“Each of the five seasons develops the story of Walter White, an Albuquerque, New Mexico high school chemistry teacher – and his descent into the deeper realms of immorality and illegality. Breaking Bad thereby places front and center for the viewer a host of crucial questions concerning moral and political agency, autonomy, action and responsibility.”
Those are some of the beginning sentences of the essay written by Samuel Chambers titled Walter White is A Bad Teacher. Breaking Bad aired on AMC from 2008-2013 with Bryan Cranston playing the lead role of Walter White. I remember the popularity of the show while it was still on air. My brother & mother were obsessed and would watch it together every Sunday. I’ve seen a few episodes here & there but never really got into it. (Sorta like the Game of Thrones craze now) But I was a HUGE Sons of Anarchy fan & watched every week when it was airing around the same time. Both Breaking Bad & SOA dealt with similar themes & the main characters of each show battled similar conflicts. But I digress.
The events of the show begin to unfold when Walter’s wife becomes pregnant with their second child at around the same time he’s diagnosed with advanced terminal lung cancer. He makes the decision to use his skills as a chemist to earn as much money as he can to leave his family before he dies. Therefore, he teams up with a former student, Jesse Pinkman, who failed his class but later becomes a small town meth producer. And the show begins.
The essay focuses not on Walter’s criminal activities as a methamphetamine cook but more on his failures as a teacher on a more personal level. At times, the essay goes over my head especially when he’s making comparisons to another essay written by a French writer but the author makes his case by focusing on the end of Season 3 and the events that set up Season 4. For those who aren’t familiar, Jesse & Walt teamed up with Gus who is the head of a Mexican cartel who later decides to kill them because he considers them a liability to his operation, especially Jesse who becomes addicted to the product he’s selling. Convinced by Walt, Jesse later murders one of Gus’s associates & afterwards finds that Walt is unappreciative & unsupportive. You can see the effects of taking another life has on an already fragile Jesse. As Season 4 begins, Jesse who by now is a recovering addict, there is a subtle power play between Gus and Walt with Jesse in the middle. The majority of the season focuses on Gus honing in on the divide between Walt & Jesse in attempts to get Jesse to betray Walt. However, by the season’s climax, Walt is the one who betrays Jesse which completely undermines their relationship in order to come out on top against Gus.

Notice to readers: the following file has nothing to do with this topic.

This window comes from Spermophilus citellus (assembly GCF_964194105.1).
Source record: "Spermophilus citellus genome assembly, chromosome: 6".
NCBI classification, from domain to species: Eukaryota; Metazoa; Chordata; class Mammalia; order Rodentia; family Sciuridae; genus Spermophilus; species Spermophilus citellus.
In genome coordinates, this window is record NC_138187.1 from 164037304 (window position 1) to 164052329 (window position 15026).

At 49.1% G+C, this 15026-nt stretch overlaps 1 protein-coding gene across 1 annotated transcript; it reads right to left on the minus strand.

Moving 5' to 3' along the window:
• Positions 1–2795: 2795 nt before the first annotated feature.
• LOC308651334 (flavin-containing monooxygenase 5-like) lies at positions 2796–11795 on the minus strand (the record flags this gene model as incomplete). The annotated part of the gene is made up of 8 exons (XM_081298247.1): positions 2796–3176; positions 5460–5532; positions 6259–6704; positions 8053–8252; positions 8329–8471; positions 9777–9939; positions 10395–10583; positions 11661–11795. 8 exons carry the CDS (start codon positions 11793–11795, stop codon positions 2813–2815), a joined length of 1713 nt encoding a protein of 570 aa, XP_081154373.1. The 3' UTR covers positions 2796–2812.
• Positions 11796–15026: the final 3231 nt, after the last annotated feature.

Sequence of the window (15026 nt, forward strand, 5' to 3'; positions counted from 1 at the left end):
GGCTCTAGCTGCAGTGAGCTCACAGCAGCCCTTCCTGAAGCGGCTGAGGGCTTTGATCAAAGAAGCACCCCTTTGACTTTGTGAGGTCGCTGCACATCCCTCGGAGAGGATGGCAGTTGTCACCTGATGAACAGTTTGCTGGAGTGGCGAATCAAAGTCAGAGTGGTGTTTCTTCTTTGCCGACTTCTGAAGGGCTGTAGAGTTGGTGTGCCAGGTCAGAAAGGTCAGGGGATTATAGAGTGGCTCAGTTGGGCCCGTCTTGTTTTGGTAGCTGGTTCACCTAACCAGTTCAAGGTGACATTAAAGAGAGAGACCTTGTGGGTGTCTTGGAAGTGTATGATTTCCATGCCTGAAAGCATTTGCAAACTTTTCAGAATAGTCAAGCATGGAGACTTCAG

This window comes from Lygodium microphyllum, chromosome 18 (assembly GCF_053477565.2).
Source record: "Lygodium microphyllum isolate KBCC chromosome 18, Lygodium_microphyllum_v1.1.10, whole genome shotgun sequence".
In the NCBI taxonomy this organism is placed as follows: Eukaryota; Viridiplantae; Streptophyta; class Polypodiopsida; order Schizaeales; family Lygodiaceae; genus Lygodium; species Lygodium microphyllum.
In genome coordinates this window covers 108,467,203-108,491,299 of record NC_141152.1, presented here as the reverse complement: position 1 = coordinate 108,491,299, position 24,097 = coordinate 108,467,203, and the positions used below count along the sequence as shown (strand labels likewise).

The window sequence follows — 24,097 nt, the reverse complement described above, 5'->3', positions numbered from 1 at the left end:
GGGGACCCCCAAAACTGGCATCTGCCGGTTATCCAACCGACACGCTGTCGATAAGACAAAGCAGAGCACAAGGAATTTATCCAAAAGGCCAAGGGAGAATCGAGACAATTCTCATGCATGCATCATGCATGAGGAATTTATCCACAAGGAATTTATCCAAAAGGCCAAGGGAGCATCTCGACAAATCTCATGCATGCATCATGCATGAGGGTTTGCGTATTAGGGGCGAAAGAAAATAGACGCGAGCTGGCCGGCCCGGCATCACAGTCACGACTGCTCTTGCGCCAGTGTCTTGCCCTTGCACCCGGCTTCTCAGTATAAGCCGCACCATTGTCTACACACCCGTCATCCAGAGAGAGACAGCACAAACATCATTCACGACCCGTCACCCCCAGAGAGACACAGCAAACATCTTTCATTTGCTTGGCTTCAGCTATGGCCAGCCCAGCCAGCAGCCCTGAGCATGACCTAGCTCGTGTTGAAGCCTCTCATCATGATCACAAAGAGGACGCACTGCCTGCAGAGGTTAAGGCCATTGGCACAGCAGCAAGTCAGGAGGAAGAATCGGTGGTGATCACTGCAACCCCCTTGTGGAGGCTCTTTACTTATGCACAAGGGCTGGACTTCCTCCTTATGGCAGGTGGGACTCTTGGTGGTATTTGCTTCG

After reading this essay I went back to the episode(s) mentioned & re-watched them & it’s very interesting to watch it now with a different perspective than before. It’s very obvious to the watcher that Jesse’s character wants approval from Walt & he just wants to be accepted. He’s naive and easy to manipulate & of course Walt uses that to his own benefit. Walt or Mr. White as Jesse calls him is obviously someone that he looks up too & Walt doesn’t regard Jesse in the same way. He views him more as someone that can be used to fulfill the means to his end. Hence his failures as a teacher to Jesse.
“You’re the chemist man, you know, not, not me. And say they got like actual chemists…asking me chemistry stuff, that I don’t know how to answer because I’m not you. If I mess this up, I am dead. Mr. White, I need your help. Maybe you could coach me or give me some notes.” (Breaking Bad, Episode 4.9)
“Only a bad teacher tries to establish mastery by way of assertion of superior intelligence.” This is the basis of Walt’s relationship with Jesse. He thought he was superior because he has a high level of intelligence & Jesse is a simpleton who failed his high school classes & later becomes a meth dealer. That way of thinking backfires on Walt in another way because it also shows that he approaches his marriage & family life with that way of thinking to the point in where his wife leaves him & his disabled son wants nothing to do with him later on in the series.
Overall, I’m glad I read this essay even though at times it went over my level of comprehension. 😉 It allowed me to go back & watch certain episode(s) with a different lens & really see the point the author was trying to make with this piece of writing. I would recommend perusing the essay’s main points & maybe watch an episode or two. (or Sons of Anarchy!) It’s interesting, to say the least.
“….Doing so in such a way that the student follows the teacher’s will precisely because the student has been emancipated – because a student who has been granted the assumption of equality can choose to follow the teacher. This is what it means to inspire in teaching: not to show that you know more than students but to show them that they can know more.”